Pink Floyd’s sixth album, ‘Meddle’, is regarded as a prog rock masterpiece. The band had released enjoyable works prior to its release in 1971, but ‘Meddle’ is arguably the first album where all of the “classic Floyd” ingredients came together to create something coherent. David Gilmour has referred to it as the first album since his appointment as guitarist that really made sense, and – as enjoyable as bits of its predecessors are in their own weird and wonderful ways – it’s hard not to argue with that logic. The thunderous bass groove driving ‘One of These Days’ very much looks forward to parts of ‘Animals’; in Gilmour’s ‘Fearless’, there’s a melodic prog songcraft that he would take forward and make the heart of ‘Dark Side of The Moon’ and even the post-Roger Waters ‘Division Bell’, and via the mighty ‘Echoes’ – a side long epic – bits of the Floyd’s soundtrack recording past collide with huge solos, and there’s even a melodic phrase that would be reworked a few years later to become one of ‘Dark Side’s timeless musical touchstones. Unfortunately, there’s the lazy blues of ‘Seamus’, too – something that undoubtedly grew from their Pompeii animal cruelty jam ‘Madamoiselle Nobs’ – but very few albums are perfect.
Welcome back to the Real Gone Singles Bar, the place where we explore some of the individual MP3s that have landed in our inbox over the previous few weeks. There’s another great selection this time around, ranging from rock and metal, to folk punk, to dreampop. With a variety of big guitar sounds, echoing voices, retro riffs and and even sharing a new tune from a French singer-songwriter, this promises to be one of our biggest and best selections of singles so far. We hope you’ll discover something new within and, as always, consider exploring some of these bands further.
Throughout the late 60s and early 70s, the landscape of rock music shifted. Over the course of five or six years, psychedelia gave way to hard rock, and a heavier approach to both blues and rock gave birth to a sound that would eventually be considered the birth of heavy metal. ‘We’re An American Band’, a 3CD set from Cherry Red’s retro subsidiary Grapefruit Records, charts these musical changes on the US rock scene, bringing together various key tracks and fantastic album cuts. In doing so, it ventures far deeper than your average compilation, despite presenting several very familiar names.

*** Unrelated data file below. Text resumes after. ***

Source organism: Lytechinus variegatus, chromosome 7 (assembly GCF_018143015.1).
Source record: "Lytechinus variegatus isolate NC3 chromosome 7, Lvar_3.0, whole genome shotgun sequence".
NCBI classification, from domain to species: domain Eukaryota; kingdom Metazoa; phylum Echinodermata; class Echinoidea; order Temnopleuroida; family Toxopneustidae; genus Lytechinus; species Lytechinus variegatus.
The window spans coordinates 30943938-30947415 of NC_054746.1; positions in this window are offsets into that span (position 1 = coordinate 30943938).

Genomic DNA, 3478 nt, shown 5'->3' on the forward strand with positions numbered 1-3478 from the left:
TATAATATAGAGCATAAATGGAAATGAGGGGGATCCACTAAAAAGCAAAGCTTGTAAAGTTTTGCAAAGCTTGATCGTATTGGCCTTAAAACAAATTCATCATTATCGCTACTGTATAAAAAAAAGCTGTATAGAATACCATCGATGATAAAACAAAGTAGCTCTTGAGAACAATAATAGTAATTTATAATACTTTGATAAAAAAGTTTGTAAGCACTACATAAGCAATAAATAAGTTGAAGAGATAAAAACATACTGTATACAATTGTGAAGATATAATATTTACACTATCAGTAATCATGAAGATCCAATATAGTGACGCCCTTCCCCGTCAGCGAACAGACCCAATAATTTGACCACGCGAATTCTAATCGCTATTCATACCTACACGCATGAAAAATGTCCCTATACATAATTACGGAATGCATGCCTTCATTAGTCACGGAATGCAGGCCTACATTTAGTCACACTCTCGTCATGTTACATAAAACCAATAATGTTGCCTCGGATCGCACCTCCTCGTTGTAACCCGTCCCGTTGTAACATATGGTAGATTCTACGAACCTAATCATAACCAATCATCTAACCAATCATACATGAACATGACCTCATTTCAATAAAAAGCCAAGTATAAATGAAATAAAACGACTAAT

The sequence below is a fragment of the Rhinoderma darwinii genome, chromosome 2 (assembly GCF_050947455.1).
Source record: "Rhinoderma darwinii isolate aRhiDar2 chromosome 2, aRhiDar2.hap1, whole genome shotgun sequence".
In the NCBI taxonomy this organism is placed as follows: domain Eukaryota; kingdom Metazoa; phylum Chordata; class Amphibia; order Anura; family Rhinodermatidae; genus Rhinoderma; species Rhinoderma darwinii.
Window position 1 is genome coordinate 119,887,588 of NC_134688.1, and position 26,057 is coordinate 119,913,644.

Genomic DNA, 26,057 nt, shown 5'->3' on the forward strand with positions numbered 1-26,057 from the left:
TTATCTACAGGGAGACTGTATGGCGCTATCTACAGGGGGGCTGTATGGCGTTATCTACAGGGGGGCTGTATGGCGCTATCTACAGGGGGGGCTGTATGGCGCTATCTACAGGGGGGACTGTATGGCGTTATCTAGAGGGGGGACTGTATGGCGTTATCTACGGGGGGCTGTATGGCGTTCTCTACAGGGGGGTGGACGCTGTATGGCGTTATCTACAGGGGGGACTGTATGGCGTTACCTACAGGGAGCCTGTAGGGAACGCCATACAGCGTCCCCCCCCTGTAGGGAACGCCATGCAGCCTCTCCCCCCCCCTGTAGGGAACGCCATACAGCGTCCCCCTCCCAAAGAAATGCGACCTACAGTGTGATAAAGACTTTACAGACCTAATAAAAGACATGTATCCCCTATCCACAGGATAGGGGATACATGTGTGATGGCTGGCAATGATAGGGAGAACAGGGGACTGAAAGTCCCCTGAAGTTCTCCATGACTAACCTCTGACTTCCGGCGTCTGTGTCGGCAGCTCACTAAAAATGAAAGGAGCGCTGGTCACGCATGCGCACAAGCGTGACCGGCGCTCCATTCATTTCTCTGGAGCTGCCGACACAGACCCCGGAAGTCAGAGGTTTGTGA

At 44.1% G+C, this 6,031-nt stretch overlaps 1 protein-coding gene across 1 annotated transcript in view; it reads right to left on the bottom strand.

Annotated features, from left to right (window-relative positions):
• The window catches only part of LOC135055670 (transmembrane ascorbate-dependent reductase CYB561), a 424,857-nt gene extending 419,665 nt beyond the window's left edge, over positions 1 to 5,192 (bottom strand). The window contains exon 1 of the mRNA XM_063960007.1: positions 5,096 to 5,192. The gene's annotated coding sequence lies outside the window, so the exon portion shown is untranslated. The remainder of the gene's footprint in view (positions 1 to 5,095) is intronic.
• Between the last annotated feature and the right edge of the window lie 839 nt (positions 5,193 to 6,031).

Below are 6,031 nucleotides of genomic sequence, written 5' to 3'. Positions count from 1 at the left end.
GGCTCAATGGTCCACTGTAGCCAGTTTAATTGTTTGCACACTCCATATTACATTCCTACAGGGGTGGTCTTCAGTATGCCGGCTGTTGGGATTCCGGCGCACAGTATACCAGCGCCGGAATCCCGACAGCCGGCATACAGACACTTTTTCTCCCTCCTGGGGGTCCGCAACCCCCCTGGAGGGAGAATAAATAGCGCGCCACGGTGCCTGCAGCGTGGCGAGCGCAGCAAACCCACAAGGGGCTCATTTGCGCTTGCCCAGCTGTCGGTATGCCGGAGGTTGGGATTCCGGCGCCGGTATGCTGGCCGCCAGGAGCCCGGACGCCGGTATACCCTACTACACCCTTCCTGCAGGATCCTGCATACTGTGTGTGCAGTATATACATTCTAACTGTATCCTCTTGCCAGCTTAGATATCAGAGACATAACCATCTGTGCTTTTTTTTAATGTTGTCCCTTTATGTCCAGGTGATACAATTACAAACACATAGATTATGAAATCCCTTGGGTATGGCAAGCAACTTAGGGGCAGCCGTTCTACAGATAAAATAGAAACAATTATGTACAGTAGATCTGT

All star prog tributes are hardly a new phenomenon. Robert Berry and Yes man Billy Sherwood have been contributing to such releases since the 90s and it’s often resulted in records made with love. Occasionally, they’ve included a few tracks that’ve become essential collection fillers. There’s a Pink Floyd tribute from the 90s called ‘The Moon Revisited’ that brings together a host of famous faces recreating the monolithic ‘Dark Side of The Moon’ from start to finish. Naturally, the record isn’t as good as the original – nobody ever claimed it would be – but a run of tracks during the second half make it a keeper. World Trade’s take on the instrumental ‘Any Colour You Like’ and Robert Berry’s ‘Brain Damage’, especially, showcase veteran talents able to turn their hands to almost anything with ease.
By the end of 2019, few people would have suggested we’d live through a year any more devastating than 2016. That year, famous musicians seemed to be dying on a weekly basis. 2020 had even more of a drastic effect on the music industry with a global pandemic putting a halt on gigs and forcing various small, grass roots venues to close their doors forever.
On the plus side – and you always have to look for a positive, even in the most dire of circumstances – a dramatic change in circumstances has forced musicians to change their way of working. For those with home studios, it’s meant we’ve seen an increase in output. We’ve even been given unexpected albums – right at the end of the year, there were surprise releases from Paul McCartney and Taylor Swift and various other interesting albums were put together remotely. …And as we take stock on a terrible year, it seems that the gift of recorded music has been one of our only constants: 2020 may have been an absolute bastard in so many ways, but we’ve all found new music to love.